Discover Slow Ways around Britain
Photo credit: Dan Raven-Ellison

There’s something special about Slow Ways – it’s a giant citizen geography project that’s seen thousands of volunteers record walking routes connecting Britain’s villages, towns, cities and national parks. Routes are graded by difficulty and often connect to public transport hubs, to help with accessibility. What started as a website has evolved into print, with the first Slow Ways Journey Planner hot off the printing presses. It’s made up of beautifully illustrated maps created by the Community Interest Company and Dennis Maps’ customer Urban Good. We catch up with Dan Raven-Ellison, Founder & Chief Exploration Officer at Slow Ways, to find out more about the national walking network

Why did you call the project Slow Ways?

It’s about going the slower way and enjoying the benefits of that. There’s the whole Slow Movement – which promotes taking our time to notice and connect with the environment and each other – and it’s part of that too. We don’t always need to be in a rush. There are so many rewards from investing in a walk, run or bike ride rather than jumping in a car.

How did Slow Ways get started?

It really got going just before the first lockdown. I’ve always done lots of walking and started to realise that many things could be better about Britain’s walking routes. We should be able to walk between neighbouring villages, towns and cities, but there are barriers in the way. When you drive, signs give you directions but when it comes to footpaths there’s an expectation you can find your own way. In 2020, we started asking volunteers to design Slow Ways routes and add them to our website for others to try. Since then, we’ve crowdfunded to create the Slow Ways Journey Planner, which beautifully maps all these routes.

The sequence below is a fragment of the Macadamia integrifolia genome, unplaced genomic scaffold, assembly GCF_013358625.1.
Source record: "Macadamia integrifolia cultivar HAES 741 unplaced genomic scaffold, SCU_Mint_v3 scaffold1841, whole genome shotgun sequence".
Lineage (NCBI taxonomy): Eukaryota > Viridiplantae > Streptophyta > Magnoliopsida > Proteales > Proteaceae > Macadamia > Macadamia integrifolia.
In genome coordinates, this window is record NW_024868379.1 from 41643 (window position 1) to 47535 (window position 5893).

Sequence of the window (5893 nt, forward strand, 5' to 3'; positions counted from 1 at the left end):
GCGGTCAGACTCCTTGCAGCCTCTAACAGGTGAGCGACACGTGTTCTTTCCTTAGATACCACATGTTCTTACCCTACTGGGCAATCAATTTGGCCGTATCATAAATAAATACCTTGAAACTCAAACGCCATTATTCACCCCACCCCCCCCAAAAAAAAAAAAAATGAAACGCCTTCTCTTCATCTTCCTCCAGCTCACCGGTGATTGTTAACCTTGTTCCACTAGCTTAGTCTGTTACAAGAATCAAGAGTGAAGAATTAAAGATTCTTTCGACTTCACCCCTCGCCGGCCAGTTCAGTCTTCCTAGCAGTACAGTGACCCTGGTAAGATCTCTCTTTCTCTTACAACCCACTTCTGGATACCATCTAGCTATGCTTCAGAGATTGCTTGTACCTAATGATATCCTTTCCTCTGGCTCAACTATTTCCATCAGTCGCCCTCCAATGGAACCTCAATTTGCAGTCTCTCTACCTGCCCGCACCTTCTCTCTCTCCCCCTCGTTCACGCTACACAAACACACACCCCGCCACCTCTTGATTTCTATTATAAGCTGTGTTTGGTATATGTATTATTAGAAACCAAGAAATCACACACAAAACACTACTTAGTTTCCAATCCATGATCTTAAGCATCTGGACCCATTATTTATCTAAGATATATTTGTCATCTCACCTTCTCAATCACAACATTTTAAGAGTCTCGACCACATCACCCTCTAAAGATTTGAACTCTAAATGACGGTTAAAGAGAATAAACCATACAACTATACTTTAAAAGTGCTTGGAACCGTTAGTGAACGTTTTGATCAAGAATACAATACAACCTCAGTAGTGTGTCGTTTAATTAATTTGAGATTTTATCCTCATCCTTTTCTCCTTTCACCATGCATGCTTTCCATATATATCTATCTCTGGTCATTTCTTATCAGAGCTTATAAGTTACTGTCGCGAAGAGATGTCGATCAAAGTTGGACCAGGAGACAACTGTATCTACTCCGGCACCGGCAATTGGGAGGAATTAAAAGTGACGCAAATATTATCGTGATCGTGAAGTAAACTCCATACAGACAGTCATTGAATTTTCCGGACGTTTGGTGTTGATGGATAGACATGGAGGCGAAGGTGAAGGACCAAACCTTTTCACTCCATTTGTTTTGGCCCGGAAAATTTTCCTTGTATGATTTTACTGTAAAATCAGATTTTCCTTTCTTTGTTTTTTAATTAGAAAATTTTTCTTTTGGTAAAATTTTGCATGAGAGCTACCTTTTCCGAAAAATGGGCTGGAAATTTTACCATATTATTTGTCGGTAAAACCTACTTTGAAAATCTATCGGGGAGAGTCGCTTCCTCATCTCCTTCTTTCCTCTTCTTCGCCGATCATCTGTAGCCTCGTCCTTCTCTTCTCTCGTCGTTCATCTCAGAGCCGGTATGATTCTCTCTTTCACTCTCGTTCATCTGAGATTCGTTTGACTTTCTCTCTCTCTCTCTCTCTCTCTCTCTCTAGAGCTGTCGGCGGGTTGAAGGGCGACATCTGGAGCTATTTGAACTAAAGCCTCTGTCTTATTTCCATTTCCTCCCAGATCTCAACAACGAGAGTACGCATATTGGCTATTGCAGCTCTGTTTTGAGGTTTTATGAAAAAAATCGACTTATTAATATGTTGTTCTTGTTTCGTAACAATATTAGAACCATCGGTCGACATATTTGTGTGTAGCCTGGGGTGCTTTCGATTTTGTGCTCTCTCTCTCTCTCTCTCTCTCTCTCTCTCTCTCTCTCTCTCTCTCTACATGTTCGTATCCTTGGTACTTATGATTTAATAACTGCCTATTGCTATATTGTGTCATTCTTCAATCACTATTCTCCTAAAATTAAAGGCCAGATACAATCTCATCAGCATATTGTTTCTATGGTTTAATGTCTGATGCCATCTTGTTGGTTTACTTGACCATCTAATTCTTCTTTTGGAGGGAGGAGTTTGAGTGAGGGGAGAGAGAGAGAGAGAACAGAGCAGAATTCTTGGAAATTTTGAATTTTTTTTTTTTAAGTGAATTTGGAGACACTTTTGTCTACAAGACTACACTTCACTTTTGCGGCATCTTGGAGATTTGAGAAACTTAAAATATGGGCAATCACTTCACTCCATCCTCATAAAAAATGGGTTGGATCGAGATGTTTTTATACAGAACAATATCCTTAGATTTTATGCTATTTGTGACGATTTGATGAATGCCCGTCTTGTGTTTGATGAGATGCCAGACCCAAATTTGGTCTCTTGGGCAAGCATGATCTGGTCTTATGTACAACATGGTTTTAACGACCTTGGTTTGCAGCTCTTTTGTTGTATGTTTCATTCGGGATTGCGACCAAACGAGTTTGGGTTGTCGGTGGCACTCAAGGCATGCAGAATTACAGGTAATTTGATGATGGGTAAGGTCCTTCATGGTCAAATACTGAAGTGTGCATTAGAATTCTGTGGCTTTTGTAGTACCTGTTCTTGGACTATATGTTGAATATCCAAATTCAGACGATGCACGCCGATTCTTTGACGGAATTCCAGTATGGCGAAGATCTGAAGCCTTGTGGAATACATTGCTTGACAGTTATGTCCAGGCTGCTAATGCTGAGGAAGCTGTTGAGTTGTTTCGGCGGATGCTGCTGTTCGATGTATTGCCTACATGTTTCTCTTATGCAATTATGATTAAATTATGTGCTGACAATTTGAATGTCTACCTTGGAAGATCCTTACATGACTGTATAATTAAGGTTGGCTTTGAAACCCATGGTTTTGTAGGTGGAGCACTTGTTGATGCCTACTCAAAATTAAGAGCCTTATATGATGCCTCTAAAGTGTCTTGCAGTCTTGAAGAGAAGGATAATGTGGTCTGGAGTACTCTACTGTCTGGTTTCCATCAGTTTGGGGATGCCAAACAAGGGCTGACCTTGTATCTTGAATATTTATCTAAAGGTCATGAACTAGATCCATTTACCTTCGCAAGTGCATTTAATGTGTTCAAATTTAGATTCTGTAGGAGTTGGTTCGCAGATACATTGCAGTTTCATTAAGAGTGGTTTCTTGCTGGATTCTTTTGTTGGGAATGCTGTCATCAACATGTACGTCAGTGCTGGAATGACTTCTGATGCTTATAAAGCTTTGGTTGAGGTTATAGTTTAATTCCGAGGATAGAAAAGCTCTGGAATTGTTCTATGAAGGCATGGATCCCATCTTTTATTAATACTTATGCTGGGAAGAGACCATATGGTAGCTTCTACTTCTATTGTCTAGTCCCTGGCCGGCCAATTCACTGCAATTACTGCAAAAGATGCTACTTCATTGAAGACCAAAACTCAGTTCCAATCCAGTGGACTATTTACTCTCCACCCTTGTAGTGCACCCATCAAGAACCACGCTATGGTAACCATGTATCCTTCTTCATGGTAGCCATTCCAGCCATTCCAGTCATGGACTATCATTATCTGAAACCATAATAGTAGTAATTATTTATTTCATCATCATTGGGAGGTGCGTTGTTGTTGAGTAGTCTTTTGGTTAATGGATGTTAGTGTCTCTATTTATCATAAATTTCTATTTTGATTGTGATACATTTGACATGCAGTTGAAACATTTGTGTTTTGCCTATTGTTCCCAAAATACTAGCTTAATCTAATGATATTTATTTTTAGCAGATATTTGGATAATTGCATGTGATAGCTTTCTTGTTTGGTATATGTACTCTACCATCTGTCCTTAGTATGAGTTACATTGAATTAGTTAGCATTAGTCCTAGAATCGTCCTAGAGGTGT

Discover Slow Ways around BritainWhat makes Slow Ways so special?

It’s not just a network of routes. It’s about hope, aspiration and possibility, not just in terms of where you go on a route, but conversations you might have, creative thoughts on your journey or connecting to a community in new ways. It’s about uniting people across Britain to map an inspiring network of paths. Each of the lines on the map can be looked at literally, but what I love is that every line represents the ideas, blisters and determination of the volunteers who mapped and checked them. There’s so much community and heart in each line.

Discover Slow Ways around BritainHow did you decide to have two maps and a 1:500,000 scale?

There are well over 2,000 settlements and more than 8,000 routes covering 120,000 km of Britain. All these routes are important. Once you get to a smaller scale you lose important detail. If we went down to one map, we couldn’t show routes in urban centres either.

Discover Slow Ways around BritainTell us more about the Journey Planner…

The maps are really a collaboration between Charlie Peel at Urban Good and our volunteers. They came off the printing presses last week and are available to pre-order. There’s something so beautiful about getting everyone’s contributions into printed resources. The Journey planner has two maps – a north map and a south map. Orkney and Shetland are cut-outs and pull-outs from the north map. We wanted to highlight where they are, their geography and to honour them. Charlie designed the maps to feature white routes, so you can colour them in when they’re completed.